How LinkedIn Makes Money

Revenue is up 120 percent in their first public earnings report

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LinkedIn's bombshell IPO in May left a lot of investment analysts scratching their heads. On one hand, the company's steller reception at the stock market seemed too good to be true. Surely it was the sign of a new tech bubble floating on the fantastic, unfounded dreams of social media's profit potential. On the other hand, the revenue figures looked pretty good. Based Thursday's earnings report, the first that LinkedIn has released since going public, those figures look really good -- revenue has doubled, profits are up -- and critics are rethinking that bubble talk.

The social network for professionals saw a 120 percent jump in revenue from $54.9 million last year to $121 million this year. Profits rose to $4.5 million, a small jump from last year's $4.3 million. Traffic to the site also grew with a hearty 83 percent increase in unique visitors. LinkedIn's CEO Jeff Weiner says he plans to keep growing. "Going forward, we plan to continue to invest in our team, technology, and products in order to increase the value we deliver to members and realize the full potential of the LinkedIn platform," said Weiner.

LinkedIn makes money a little differently than other social media sites. There are basically three revenue streams: Hiring Solutions, Marketing Solutions and Premium Subscriptions. All three of these products thrive at time when lots of people are looking for work and even more so when companies are hiring and willing to pay for help with the process.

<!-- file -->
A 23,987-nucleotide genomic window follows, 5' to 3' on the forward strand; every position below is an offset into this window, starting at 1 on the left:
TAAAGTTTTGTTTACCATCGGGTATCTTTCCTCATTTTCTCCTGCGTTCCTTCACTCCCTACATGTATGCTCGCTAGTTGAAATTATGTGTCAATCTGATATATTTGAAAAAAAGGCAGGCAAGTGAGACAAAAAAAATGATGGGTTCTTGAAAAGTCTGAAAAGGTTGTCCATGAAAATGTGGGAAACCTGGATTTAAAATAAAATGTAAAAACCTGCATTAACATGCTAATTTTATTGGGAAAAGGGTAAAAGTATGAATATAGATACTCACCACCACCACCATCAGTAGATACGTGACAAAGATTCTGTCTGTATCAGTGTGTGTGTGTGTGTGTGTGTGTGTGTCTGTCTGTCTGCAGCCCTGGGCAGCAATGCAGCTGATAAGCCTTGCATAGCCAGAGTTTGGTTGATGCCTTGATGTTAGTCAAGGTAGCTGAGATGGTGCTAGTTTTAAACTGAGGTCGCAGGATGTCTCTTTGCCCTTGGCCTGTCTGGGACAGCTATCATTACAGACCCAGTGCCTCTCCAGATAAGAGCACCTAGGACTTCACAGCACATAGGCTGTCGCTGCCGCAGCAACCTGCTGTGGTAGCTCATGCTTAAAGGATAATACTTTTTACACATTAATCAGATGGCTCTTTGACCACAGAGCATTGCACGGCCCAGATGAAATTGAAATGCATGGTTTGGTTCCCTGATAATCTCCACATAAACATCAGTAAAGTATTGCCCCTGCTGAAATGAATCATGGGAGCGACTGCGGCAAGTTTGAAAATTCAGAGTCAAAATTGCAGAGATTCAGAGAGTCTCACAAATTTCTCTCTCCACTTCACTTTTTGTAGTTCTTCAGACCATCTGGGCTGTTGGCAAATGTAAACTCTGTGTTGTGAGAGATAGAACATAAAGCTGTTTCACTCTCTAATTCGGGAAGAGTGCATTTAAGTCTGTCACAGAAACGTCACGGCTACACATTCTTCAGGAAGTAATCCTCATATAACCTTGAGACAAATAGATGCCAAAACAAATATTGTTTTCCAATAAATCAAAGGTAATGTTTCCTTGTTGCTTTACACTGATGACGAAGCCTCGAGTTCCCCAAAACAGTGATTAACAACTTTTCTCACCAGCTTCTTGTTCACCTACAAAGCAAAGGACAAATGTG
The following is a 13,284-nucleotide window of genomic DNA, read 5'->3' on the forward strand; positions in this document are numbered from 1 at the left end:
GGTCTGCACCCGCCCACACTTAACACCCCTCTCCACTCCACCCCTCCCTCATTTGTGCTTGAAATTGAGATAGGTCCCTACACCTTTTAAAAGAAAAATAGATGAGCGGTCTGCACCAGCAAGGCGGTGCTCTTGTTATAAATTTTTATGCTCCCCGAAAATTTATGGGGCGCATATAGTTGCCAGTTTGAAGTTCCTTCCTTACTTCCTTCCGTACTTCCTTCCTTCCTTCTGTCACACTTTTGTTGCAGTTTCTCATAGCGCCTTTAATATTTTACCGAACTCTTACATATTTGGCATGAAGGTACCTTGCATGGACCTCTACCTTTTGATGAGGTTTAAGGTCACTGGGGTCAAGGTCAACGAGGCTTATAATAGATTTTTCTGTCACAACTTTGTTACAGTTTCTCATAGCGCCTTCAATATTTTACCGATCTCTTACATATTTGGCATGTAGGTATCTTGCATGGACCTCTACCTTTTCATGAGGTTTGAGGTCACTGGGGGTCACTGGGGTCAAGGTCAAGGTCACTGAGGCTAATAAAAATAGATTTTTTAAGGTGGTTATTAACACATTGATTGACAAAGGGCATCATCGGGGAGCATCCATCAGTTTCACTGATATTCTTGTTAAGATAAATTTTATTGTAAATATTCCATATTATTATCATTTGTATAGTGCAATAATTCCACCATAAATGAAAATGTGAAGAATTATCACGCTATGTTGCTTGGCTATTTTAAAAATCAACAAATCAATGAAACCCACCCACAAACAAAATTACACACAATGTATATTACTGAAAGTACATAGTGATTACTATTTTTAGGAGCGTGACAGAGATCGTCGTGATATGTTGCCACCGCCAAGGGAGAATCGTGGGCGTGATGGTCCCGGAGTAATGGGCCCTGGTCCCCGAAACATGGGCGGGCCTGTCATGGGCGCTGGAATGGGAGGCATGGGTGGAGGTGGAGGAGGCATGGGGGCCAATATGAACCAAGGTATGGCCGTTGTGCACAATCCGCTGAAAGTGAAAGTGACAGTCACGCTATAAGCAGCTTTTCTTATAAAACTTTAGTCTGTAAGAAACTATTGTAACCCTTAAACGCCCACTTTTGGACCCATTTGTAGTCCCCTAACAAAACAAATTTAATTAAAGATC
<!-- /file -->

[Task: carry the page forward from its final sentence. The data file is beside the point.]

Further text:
Hiring Solutions includes services that let companies post jobs, build company pages for recruiting and enroll in LinkedIn's recruiting program. Altogether, this amounts to about half--48 percent in the latest earnings reports--of the company's reported $121 million second quarter revenue. Buoyed on this product, profits for the company are up fivefold.

Marketing Solutions amount to your basic display advertising business, but there's a kicker. Because LinkedIn is built around people's professional profiles, companies are able to create or sponsor custom groups around specific careers and build pages with deeper offerings than places like Facebook. Second quarter revenue amounted to $38.6 million, a 111 percent increase over last year, and the prospect for more growth is strong. Traffic is booming and LinkedIn now has more visitors than MySpace or Twitter.

Premium Subscriptions are a boon during tough economic times. With a host of features not available to non-paying members, the account upgrades presumably help recruiters more easily find your profile. If you're looking for work at time when lots of people are looking for work, paying a subscription fee ranging from $20 a month to $75 a month might seems like a small price for a competitive advantage. A fifth of LinkedIn's revenue comes from these fees.

It's somehow obvious to realize that a site like LinkedIn would do well when lots of people are looking for work. There are broader implications for the rest of the tech industry though. LinkedIn's strong earnings "bode well for the upcoming IPOs from Zynga Inc. and Groupon Inc." says Jessica Guynn at the Los Angeles Times. ReadWriteWeb's Jon Mitchell thinks "LinkedIn's Web traffic is great by any measure" and the company's on track towards their goal of reinventing the resume. Nicolas Carlson at Business Insider points out that LinkedIn beat JP Morgan's model at IPO, but "didn't beat its whisper number."

Regardless, at least they're making back some of the money that bankers allegedly scammed them out of on their first day at the stock market.

This article is from the archive of our partner The Wire.